The Vallejo Police Department would not answer Yescas' calls or emails about his impounded car, and the towing company denied having it. He eventually found out his "lost" car was put up for sale by the department.

The family of Angel Ramos, another young man fatally shot by a Vallejo police officer in 2017, told the Chronicle that after they started holding protests and candlelight vigils, police began to drive by and shine spotlights in their windows.

"I used to always tell clients that retaliation by the police wasn't a concern to have," says Nold, who is also representing Jenkins and Yescas. "I can't do that for people in Vallejo now."

"I should be the person who doesn't shut up."

The string of 2012 shootings was covered by local news, but the small protests lacked momentum, and there was no video evidence to challenge police narratives. This time, it's different.

Amid the continuing national media coverage and intensifying community criticism, Vallejo police chief Andrew Bidou announced his retirement in April. The city originally planned for Bidou to serve as interim chief while it searched for his replacement. However, Vallejo officials scrapped the plan after local news outlets reported that Bidou would be double-dipping on his pay, receiving both a regular salary and $19,000 a month in state retirement benefits.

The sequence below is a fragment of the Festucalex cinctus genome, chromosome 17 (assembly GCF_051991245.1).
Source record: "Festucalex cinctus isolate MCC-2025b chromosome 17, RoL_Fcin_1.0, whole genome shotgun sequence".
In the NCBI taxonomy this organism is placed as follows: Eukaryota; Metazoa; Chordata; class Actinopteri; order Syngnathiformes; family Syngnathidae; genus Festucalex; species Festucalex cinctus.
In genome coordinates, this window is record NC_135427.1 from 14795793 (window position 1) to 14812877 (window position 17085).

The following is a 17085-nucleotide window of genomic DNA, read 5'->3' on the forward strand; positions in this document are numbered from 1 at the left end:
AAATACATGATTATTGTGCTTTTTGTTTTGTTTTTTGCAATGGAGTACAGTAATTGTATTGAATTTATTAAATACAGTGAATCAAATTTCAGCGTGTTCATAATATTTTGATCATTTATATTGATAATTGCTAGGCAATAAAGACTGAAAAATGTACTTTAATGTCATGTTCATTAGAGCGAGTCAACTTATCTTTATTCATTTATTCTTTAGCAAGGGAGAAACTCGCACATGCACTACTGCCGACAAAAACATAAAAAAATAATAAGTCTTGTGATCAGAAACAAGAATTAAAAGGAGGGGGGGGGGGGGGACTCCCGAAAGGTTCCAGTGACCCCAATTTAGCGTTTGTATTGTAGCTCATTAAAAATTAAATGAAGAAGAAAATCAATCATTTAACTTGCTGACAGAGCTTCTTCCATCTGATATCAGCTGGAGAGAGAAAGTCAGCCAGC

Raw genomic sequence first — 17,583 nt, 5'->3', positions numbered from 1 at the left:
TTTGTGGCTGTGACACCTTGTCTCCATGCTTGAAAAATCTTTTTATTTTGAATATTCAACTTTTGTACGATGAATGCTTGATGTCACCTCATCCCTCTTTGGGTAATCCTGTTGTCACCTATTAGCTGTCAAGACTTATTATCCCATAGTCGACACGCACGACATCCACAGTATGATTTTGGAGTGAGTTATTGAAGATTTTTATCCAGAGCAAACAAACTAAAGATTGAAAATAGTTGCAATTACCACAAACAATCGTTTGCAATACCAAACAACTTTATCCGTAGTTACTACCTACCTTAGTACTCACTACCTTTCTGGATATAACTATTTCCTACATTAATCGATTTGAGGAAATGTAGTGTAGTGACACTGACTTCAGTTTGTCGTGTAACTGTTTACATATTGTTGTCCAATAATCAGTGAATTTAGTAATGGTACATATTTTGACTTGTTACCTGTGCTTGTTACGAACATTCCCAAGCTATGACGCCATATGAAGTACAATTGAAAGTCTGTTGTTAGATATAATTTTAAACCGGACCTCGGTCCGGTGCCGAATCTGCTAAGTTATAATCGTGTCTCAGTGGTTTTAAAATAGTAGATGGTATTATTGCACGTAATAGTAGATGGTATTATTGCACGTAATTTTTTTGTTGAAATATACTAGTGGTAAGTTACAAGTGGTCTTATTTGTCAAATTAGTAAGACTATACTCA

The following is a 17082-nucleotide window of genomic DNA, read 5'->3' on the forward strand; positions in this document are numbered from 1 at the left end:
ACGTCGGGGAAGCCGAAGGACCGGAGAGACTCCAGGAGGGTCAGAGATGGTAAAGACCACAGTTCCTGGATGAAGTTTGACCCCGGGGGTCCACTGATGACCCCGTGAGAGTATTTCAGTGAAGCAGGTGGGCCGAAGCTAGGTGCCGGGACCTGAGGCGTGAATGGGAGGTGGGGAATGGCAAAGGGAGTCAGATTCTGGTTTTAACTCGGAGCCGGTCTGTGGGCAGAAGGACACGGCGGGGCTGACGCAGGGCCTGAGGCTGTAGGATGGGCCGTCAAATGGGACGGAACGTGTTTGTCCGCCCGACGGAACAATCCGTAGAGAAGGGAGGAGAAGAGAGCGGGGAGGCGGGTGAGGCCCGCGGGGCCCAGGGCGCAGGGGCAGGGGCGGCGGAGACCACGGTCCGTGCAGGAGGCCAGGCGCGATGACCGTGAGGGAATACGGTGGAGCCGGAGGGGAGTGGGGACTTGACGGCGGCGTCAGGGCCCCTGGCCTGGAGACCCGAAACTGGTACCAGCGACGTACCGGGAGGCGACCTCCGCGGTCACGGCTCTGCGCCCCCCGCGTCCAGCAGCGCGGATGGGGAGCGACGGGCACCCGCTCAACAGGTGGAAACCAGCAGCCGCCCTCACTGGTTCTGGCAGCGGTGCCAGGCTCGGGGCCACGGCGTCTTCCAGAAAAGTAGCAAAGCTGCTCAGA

Vallejo public officials have since asked for the Justice Department's Community Relations Service to come to town to try and improve relations between the police and residents.

By all accounts, Vallejo needs it. Local activists are calling for the California Attorney General's office to investigate the city, and the mayor shut down one of the most recent Vallejo City Council meetings amid shouting between family members of shooting victims, other audience members, and city council members. Police escorted the audience out of City Hall and then surrounded the building.

As for Adrian Burrell, he's moving out of Vallejo. He says he was recently accepted into Stanford to pursue a graduate degree, and he no longer feels comfortable in his house after it was splashed all over the news. He started receiving trollish, threatening messages on social media.

He has not, however, stopped talking about what happened.

"My mom told me, 'You have a responsibility to talk every chance you can,'" Burrell says. "I thought about what she said, and I was like, you know what, you're right. There's so many people who went through this, and they can't talk about it, because they're dead. I went through it, and for whatever reason, I'm not, so I should be the person who doesn't shut up."

On May 1, Officer David McLaughlin was taken off administrative leave and returned to desk duty at the Vallejo Police Department, where he will continue to collect a public salary.